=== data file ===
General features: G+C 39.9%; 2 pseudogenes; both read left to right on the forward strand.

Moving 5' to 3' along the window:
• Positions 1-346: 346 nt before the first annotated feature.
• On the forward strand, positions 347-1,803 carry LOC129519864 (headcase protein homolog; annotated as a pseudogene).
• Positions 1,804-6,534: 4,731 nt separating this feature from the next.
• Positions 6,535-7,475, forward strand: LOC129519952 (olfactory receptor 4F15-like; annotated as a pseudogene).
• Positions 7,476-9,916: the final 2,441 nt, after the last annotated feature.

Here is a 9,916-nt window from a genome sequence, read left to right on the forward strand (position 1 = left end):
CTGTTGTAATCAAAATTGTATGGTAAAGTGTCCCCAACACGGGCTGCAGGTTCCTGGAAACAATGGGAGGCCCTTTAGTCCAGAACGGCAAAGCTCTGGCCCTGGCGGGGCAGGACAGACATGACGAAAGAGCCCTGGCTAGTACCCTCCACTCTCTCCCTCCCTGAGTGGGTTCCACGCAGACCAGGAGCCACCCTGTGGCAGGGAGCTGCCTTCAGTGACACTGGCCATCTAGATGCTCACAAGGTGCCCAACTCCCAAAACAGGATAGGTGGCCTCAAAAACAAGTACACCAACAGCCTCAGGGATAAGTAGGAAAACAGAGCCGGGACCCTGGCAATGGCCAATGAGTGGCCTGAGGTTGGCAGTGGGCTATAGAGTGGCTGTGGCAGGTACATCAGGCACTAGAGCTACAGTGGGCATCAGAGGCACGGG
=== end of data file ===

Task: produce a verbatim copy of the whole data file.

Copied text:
General features: G+C 39.9%; 2 pseudogenes; both read left to right on the forward strand.

Moving 5' to 3' along the window:
• Positions 1-346: 346 nt before the first annotated feature.
• On the forward strand, positions 347-1,803 carry LOC129519864 (headcase protein homolog; annotated as a pseudogene).
• Positions 1,804-6,534: 4,731 nt separating this feature from the next.
• Positions 6,535-7,475, forward strand: LOC129519952 (olfactory receptor 4F15-like; annotated as a pseudogene).
• Positions 7,476-9,916: the final 2,441 nt, after the last annotated feature.

Here is a 9,916-nt window from a genome sequence, read left to right on the forward strand (position 1 = left end):
CTGTTGTAATCAAAATTGTATGGTAAAGTGTCCCCAACACGGGCTGCAGGTTCCTGGAAACAATGGGAGGCCCTTTAGTCCAGAACGGCAAAGCTCTGGCCCTGGCGGGGCAGGACAGACATGACGAAAGAGCCCTGGCTAGTACCCTCCACTCTCTCCCTCCCTGAGTGGGTTCCACGCAGACCAGGAGCCACCCTGTGGCAGGGAGCTGCCTTCAGTGACACTGGCCATCTAGATGCTCACAAGGTGCCCAACTCCCAAAACAGGATAGGTGGCCTCAAAAACAAGTACACCAACAGCCTCAGGGATAAGTAGGAAAACAGAGCCGGGACCCTGGCAATGGCCAATGAGTGGCCTGAGGTTGGCAGTGGGCTATAGAGTGGCTGTGGCAGGTACATCAGGCACTAGAGCTACAGTGGGCATCAGAGGCACGGG